Transaction laundering poses major threats to the integrity of merchant portfolios. Illicit merchants pose as legitimate business to be approved for merchant accounts, then conduct risky activity such as online gambling or illegally selling pharmaceuticals or counterfeit goods.
Payment processors and acquiring banks risk having to pay hefty fines if they work with these merchants, whether or not they’re aware of the illicit activity that’s occurring. That makes it crucial to be able to recognize transaction laundering before approving a merchant account.
With that in mind, LegitScript created a comprehensive guide—Anatomy of a Transaction Launderer—that outlines important strategies for identifying and preventing transaction laundering.
What is Transaction Laundering?
Transaction laundering is a method used by high-risk merchants to gain access to merchant accounts. These merchants will obtain merchant accounts to process transactions for a seemingly legitimate business, but the business is not what it appears to be. For example, an illicit merchant’s online website may make it appear to be a clothing retailer, but its actual business involves illegal merchandise.
The payment provider authorizing the transaction is usually unaware of the illicit business being conducted, but can nonetheless be held accountable for facilitating illegal activity. Payment providers that unintentionally allow illegal activity to occur can be hit with steep fines from Visa and Mastercard and face anti-money laundering (AML) regulator scrutiny.
Common Forms of Transaction Laundering
There are four main forms of transaction laundering in underwritten merchants, or merchants with an approved merchant account:
- Underwritten Merchant as a Shell: The most common form of transaction laundering, this occurs when a shell company is created to acquire a merchant account, but is actually being controlled by an illicit merchant.
- Underwritten Merchant as a Co-Conspirator: This occurs when a legitimate merchant is approached by an illicit merchant and incentivized (often through commissions) to allow the illicit merchant to use their merchant account. This can happen before or after the merchant account is acquired.
- Underwritten Merchant Goes Rogue: This occurs when a merchant has both a legitimate line of business and a hidden, illicit one.
- Underwritten Merchant as a Victim: The least common form of transaction laundering, this occurs when an unaware merchant is the victim of an illicit merchant that is using their merchant account without permission.
How to Identify a Transaction Launderer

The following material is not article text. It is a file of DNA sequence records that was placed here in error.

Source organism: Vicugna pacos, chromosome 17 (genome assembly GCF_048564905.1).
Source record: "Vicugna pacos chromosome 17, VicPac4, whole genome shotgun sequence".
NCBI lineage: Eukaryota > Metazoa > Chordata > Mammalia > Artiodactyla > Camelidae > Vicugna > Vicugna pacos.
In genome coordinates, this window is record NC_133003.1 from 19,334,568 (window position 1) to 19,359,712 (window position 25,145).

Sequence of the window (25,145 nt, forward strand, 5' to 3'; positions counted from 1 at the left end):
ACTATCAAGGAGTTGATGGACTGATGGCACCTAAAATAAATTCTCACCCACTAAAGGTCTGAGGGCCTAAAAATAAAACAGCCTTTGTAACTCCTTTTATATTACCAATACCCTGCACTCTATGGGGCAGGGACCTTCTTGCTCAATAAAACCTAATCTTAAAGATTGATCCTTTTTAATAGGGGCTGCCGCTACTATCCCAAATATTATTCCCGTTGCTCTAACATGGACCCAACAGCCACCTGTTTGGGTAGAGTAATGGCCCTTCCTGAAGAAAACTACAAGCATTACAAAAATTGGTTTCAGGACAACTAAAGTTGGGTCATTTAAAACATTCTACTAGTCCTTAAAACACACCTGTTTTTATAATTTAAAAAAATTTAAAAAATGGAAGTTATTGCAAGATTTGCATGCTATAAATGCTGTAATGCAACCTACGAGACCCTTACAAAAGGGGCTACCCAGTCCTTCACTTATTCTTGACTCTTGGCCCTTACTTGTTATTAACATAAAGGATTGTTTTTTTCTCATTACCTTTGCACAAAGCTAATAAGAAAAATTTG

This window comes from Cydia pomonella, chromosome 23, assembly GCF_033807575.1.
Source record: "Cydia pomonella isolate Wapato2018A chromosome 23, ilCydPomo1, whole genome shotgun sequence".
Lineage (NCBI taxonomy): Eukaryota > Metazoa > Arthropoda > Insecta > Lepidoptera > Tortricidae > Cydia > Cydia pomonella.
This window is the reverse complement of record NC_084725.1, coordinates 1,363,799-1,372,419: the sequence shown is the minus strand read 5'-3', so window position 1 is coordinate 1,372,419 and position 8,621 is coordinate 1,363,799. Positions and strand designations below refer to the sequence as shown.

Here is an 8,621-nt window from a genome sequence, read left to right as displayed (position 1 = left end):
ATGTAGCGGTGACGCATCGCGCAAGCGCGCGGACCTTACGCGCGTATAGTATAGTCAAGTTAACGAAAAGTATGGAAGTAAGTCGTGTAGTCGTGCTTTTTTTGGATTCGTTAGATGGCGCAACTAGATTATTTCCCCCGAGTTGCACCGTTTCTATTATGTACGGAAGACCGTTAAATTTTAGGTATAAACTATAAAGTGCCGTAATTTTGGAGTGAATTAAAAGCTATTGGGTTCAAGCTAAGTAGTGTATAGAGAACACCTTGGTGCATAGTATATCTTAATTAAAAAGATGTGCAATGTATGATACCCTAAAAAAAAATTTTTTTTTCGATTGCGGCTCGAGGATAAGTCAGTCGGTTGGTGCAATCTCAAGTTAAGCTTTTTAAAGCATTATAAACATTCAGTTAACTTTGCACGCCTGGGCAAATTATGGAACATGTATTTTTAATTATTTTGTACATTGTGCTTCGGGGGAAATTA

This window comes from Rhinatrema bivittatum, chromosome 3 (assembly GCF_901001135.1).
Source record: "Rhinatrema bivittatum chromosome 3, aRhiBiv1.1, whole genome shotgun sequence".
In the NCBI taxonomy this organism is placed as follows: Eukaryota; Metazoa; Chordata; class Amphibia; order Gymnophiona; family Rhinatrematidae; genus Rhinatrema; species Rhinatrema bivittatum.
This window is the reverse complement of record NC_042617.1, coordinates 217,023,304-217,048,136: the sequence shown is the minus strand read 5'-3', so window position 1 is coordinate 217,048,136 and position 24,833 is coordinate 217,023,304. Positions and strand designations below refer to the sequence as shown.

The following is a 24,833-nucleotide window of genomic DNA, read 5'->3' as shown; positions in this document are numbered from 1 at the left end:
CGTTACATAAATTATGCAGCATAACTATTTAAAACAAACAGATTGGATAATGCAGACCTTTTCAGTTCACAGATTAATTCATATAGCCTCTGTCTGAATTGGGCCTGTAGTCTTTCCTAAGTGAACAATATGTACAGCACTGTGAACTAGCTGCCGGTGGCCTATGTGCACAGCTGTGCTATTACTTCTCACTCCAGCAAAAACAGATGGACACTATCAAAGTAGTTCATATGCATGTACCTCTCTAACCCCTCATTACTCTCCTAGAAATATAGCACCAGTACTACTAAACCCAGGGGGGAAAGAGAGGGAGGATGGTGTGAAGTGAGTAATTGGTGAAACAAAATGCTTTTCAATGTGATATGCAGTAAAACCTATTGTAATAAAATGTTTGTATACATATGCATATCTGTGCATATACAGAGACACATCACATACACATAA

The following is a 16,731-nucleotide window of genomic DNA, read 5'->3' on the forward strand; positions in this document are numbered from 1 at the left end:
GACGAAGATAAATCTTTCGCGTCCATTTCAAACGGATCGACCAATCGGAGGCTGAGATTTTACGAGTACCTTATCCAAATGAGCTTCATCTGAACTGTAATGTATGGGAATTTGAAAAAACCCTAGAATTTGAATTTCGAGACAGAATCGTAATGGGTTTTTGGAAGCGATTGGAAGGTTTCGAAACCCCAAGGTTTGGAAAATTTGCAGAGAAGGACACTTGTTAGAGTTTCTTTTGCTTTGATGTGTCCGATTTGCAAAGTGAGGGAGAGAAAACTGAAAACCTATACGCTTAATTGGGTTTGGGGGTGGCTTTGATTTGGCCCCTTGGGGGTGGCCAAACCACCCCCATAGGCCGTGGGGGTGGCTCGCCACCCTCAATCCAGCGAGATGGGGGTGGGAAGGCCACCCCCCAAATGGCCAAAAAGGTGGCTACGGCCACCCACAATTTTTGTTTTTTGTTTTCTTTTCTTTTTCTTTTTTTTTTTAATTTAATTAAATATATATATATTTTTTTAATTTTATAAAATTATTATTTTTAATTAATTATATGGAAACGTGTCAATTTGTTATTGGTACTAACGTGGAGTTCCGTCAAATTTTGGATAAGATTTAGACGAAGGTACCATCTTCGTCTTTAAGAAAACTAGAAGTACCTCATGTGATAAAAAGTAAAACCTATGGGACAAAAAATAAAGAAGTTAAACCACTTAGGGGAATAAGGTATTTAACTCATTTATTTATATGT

There are four key principles for identifying a transaction launderer:
- Step into the customer’s shoes. Transaction launderers aren’t concerned with providing a positive customer experience because the underwritten website isn’t their primary or legitimate business. Because of this, transaction laundering websites are often missing key features designed to make the online shopping experience easier. If a website is exceedingly difficult to navigate, it is possible that the site was never intended to attract and retain legitimate customers in the first place.
- Consider the business model. If the nature of a business is unclear or the pricing of its merchandise seems abnormally high or low compared to competitors, it may indicate that the merchant isn’t actually selling those products. Rather, these products may be covering up that the actual merchandise being sold is illicit.
- Stay abreast of trends. Clothing and consumer electronics have been used for transaction launderers for years, while service-based business like IT consulting and computer support websites have also begun to gain traction. But this won’t necessarily remain the case. Knowing what types of websites transaction launderers tend to use—and keeping up with shifting and evolving trends—is key to prevention.
- Explore the merchant’s associations. Not every merchant with a poorly configured website is transaction laundering. To separate those that are engaging in illicit activity from those that aren’t, it’s worth reviewing the merchant’s associations with other businesses and individuals that may be bad actors.
Transaction laundering poses big risks, including scrutiny from AML regulators and expensive card brand fees, to payment processors and acquiring banks that unintentionally facilitate illicit activity. There are ways to identify transaction laundering so this doesn’t occur.
LegitScript’s 17-page transaction laundering guide provides much more in-depth information about transaction laundering detection, including several real examples of transaction launderers that were identified by LegitScript.